For the kids who really need in-person instruction, whether because their parents don’t have the luxury of staying home, or because they have special needs, or because they are just too young to do well like this, we all have to do the hard work to get them into a safe, in-person school environment. They won’t get these months and years back. And that all starts with getting and keeping the infection rate low.
But COVID-19 is just one of the challenges we face. As we raised the alarm about the pandemic’s uneven toll on our society – as it became clear that Black and brown people were suffering disproportionate illness and death – a black man named George Floyd was slowly, coldly, publicly murdered by the state. His death shocked America, and caused the nation, or more specifically the white majority that never had to directly confront racism, to begin to reckon with our legacy of genocide, slavery, and oppression.
But also in this terrible moment, there is the prospect of redemption.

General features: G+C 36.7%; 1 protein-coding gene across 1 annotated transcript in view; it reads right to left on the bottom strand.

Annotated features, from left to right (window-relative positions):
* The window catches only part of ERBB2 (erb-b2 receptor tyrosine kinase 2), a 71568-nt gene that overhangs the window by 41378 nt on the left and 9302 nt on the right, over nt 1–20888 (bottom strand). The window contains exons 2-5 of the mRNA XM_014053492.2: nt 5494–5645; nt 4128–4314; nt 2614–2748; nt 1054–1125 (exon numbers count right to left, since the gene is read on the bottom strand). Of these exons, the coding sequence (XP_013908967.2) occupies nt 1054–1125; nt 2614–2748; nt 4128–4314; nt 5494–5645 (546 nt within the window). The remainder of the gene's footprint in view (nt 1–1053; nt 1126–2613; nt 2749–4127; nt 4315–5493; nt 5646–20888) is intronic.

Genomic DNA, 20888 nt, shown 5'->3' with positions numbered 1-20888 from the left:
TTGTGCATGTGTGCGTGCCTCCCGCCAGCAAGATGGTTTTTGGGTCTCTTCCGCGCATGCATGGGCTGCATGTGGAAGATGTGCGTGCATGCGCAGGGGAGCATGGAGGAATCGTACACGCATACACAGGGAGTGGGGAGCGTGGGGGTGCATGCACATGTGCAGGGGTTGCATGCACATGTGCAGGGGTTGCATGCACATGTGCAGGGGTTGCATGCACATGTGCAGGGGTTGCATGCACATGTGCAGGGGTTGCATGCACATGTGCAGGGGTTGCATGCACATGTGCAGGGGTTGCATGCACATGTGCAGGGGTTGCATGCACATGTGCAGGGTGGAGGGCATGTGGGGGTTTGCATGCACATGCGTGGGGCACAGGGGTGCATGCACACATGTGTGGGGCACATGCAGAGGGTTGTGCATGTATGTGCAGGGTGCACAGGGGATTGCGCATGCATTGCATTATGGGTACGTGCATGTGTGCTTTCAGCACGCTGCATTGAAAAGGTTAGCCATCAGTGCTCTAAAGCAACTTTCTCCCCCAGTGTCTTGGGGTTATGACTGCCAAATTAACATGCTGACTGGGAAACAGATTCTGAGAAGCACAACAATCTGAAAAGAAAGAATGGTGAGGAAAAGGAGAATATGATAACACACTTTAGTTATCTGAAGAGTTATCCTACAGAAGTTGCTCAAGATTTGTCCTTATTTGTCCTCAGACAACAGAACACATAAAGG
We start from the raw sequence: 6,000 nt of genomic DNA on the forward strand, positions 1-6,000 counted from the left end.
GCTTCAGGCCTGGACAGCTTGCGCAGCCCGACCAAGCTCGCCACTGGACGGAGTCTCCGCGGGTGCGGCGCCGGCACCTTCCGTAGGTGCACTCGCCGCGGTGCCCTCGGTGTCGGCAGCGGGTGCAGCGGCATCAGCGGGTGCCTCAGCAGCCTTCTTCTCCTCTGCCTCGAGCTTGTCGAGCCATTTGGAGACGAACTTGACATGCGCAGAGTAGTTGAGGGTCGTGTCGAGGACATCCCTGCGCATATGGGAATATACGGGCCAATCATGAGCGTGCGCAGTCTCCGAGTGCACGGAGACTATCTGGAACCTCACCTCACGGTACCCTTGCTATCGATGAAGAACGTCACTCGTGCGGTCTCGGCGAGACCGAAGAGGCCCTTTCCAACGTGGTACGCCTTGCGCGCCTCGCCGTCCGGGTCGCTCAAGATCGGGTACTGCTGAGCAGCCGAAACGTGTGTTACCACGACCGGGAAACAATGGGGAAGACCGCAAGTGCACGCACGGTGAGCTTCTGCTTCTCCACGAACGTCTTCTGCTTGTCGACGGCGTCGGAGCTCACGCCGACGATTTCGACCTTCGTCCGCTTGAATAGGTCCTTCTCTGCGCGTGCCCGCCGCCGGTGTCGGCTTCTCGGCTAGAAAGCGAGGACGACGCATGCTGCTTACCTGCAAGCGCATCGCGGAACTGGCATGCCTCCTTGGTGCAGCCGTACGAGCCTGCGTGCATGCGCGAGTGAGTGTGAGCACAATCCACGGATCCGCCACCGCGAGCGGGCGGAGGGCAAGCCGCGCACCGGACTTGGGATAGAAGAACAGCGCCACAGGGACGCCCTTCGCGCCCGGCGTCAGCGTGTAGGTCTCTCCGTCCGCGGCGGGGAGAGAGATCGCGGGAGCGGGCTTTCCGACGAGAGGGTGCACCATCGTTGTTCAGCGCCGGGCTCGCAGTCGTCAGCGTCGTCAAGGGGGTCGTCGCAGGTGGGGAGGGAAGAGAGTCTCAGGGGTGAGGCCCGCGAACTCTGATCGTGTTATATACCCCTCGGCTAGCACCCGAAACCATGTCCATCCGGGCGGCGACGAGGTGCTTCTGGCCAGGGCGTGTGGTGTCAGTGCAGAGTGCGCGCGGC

As I said in my State of the County speech in July, we have an unprecedented opportunity to remake society, not to return to normal, not to patch back together a deeply flawed status quo, but to create something better.
Guided by our True North – “Making King County a welcoming community where every person can thrive” – today I submit a two-year, $12.4 billion budget that provides local and regional services to the more than two-and-a-quarter million residents of King County - now the 12th largest county in the nation.
I want to acknowledge the hundreds of people across our government who developed this Proposed Budget – working remotely, balancing all the other life stresses and pressures, in circumstances none of us has ever faced before.